In the Infield, the Angels have a glutton of middle infielders in Aybar, Kendrick, and Izturis. One could be trade bait, if the target was right, but most likely all will be back. They also have SS/3B Brandon Wood, who figures to get the starting third base job should they fail to re-sign Figgins, or even if they do and do some shuffling in the OF. Wood is out of minor league options, which means he will be with the big club next year. Even if he isn’t a starter. They have minor league capable bench guys as well, in Matt Brown and Freddy Sandoval. One of these two likely will also replace FA Robb Quinlan on the roster, who is better suited to a National League club, or will head home to Minnesota.

They are set at Catcher, with Napoli and Mathis, plus youngsters Bobby Wilson and Hank Conger in the mix. Conger will likely start the season at AAA. This leads me to believe that the Angels will carry three catchers most of next season, though Wilson does have options, and could be back and forth to AAA. This equates to more DH at-Bats for Napoli, which isn’t necessarily a bad thing.

The Outfield is anchored by CF Torii Hunter. They have a good portion of their payroll tied up in him, Juan Rivera, Gary Matthews Jr and the newly signed Bobby Abreu.

Matthews wants out, but he may not be the only one to be moved. Juan Rivera’s production and salary is a good trading chip for those teams looking for Outfield help. Matthews will likely only be moved if he is moved for another bad contract, or if they can get something of value back for him and eat some of the contract. There are several interesting contracts out there that could be a fit, but signing Abreu today does hurt the Angels leverage in any trade talks. If they choose to bring back Vlad or Figgins before they move Matthews, they will have nearly zero leverage here, and I’d guess GMJ is ultimately released.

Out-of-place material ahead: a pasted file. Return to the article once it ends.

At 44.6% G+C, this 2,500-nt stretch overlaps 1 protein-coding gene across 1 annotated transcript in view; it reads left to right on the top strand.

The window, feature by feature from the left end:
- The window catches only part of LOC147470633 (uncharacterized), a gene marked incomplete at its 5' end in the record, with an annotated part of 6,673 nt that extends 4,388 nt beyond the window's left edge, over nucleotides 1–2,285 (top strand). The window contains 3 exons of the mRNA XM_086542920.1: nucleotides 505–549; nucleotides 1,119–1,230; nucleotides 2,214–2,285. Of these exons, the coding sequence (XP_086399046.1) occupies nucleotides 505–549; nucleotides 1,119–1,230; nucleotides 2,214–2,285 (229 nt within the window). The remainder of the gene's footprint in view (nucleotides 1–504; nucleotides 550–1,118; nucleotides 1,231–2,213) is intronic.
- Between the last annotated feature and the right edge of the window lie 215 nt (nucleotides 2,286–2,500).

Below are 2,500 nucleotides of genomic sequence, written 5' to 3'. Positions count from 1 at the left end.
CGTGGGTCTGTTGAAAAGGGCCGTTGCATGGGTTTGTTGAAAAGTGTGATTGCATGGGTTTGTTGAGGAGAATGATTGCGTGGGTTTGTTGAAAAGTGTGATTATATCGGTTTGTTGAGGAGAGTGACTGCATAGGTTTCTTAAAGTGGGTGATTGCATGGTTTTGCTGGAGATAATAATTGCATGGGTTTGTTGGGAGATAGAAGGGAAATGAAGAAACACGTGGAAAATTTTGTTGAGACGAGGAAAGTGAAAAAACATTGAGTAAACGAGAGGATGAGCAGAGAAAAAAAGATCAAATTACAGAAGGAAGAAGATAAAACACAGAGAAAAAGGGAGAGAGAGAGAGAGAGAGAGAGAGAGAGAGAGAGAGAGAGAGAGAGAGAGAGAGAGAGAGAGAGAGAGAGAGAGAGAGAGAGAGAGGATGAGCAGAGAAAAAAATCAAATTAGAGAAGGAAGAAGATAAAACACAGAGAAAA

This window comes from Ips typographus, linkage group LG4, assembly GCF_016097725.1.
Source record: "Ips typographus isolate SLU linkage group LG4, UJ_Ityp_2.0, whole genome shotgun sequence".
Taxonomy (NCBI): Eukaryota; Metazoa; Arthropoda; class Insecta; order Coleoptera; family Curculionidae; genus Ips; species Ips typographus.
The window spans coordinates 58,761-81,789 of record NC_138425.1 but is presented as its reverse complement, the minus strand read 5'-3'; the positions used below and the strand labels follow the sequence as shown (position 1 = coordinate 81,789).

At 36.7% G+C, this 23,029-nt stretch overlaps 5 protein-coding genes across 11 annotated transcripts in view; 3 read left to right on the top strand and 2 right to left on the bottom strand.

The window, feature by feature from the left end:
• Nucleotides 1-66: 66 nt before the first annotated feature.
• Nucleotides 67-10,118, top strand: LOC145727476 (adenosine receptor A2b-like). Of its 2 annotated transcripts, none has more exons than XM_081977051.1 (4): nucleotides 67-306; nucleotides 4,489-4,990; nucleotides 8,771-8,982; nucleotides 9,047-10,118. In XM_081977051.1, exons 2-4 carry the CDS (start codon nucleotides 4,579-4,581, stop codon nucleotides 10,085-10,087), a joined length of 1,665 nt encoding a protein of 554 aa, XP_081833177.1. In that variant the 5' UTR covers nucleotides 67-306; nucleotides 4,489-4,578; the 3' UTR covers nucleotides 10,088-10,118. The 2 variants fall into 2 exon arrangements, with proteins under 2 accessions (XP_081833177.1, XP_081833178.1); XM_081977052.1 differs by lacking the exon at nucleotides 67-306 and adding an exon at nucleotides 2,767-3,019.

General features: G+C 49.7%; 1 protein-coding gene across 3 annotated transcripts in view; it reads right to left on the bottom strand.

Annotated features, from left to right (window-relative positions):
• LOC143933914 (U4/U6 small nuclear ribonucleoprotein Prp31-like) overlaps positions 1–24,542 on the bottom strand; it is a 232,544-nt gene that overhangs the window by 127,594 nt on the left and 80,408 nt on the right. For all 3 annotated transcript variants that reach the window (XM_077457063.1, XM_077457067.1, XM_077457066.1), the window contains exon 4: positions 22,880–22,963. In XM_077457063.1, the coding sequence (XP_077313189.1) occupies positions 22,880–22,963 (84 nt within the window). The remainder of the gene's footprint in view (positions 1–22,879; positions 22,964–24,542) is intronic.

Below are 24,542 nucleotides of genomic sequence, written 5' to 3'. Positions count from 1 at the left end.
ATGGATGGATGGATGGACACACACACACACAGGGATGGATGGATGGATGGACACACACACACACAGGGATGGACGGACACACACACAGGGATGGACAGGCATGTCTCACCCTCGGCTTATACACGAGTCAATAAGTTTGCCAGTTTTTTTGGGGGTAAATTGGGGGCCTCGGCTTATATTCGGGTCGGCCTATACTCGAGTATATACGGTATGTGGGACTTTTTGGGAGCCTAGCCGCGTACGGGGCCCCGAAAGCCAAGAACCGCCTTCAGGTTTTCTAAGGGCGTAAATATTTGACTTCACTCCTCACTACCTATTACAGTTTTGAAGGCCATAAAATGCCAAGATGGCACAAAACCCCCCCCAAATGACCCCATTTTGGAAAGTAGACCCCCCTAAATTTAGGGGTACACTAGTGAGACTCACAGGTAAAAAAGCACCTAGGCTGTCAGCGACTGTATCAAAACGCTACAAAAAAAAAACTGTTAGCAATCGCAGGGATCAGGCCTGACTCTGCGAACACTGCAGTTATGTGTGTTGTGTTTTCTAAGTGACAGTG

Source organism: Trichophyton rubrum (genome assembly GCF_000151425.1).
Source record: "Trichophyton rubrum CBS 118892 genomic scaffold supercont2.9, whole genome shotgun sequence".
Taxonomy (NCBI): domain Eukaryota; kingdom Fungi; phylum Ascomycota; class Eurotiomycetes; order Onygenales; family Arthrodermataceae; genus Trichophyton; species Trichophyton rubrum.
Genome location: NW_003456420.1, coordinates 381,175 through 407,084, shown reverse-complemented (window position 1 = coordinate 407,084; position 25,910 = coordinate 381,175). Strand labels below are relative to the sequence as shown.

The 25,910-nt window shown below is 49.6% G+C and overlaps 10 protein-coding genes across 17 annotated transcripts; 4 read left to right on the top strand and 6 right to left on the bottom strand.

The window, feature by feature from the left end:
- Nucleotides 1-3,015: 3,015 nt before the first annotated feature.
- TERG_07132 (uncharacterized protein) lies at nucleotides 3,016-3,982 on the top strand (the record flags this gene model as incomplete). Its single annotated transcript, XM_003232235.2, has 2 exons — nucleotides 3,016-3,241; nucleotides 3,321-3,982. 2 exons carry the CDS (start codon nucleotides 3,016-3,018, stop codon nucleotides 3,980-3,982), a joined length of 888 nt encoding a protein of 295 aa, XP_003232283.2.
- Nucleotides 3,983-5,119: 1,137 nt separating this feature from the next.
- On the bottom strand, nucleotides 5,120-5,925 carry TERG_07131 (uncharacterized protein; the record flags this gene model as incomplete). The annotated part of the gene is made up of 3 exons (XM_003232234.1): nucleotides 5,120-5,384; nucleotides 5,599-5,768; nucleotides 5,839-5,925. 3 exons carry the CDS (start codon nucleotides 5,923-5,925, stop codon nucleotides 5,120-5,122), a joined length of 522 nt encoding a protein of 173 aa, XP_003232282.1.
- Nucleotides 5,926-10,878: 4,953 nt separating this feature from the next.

Chone Figgins is going to be the most sought after free agent the Angels have, with as many as a dozen clubs looking at him to fill one of their open spots. Figgins speed, hitting, and OBP jump last season really helped him, but for some statistical reason (ie lack of Home Runs) he is a type B Free Agent. And that means more offers.

While the Angels could bring him back, they also could decide that he is too expensive. They have a replacement at third, but do they have a replacement at the top of the order?

Finally, we come to the decision on whether or not to bring back DH/RF Vladimir Guerrero. He was hurt for part of this season, but he also manages to be a Type A Free Agent. He wants to stay, and will certainly take a pay cut to do so, but if he does not, he will have options as a DH in the American League, especially if the Angels decline arbitration. I hope they bring him back, because Juan Rivera and Bobby Abreu don’t really inspire fear the way that Vladimir does, but will they have a spot for him?

Unfortunately, I think it is probable that only Figgins or Guerrero returns. I do expect the team to look similar to this year’s 97 game winner, but they also could be active on the trade market, looking at pitchers like Roy Halladay, or Barry Zito, or outfielders like Jayson Werth. Many Angels fans hope for a free agent splash like Matt Holliday or Jason Bay, but I don’t see it. They have a lot of money tied up in the OF now, and while they don’t have a stud prospect pushing in the OF for a starting gig, they do have a pretty solid group.

Needs: Front-Line Starting Pitcher (Lackey), Veteran Reliever (Oliver or a FA)

Biggest Free Agent Target: Rafael Soriano. Randy Winn, Garrett Anderson

Biggest Free Agent Decision: John Lackey, Chone Figgins, Vladimir Guerrero

Trade Target: Roy Halladay

Trade Bait: Jered Weaver, Gary Matthews Jr., Juan Rivera, Macier Izturis.
Love to hear what you think!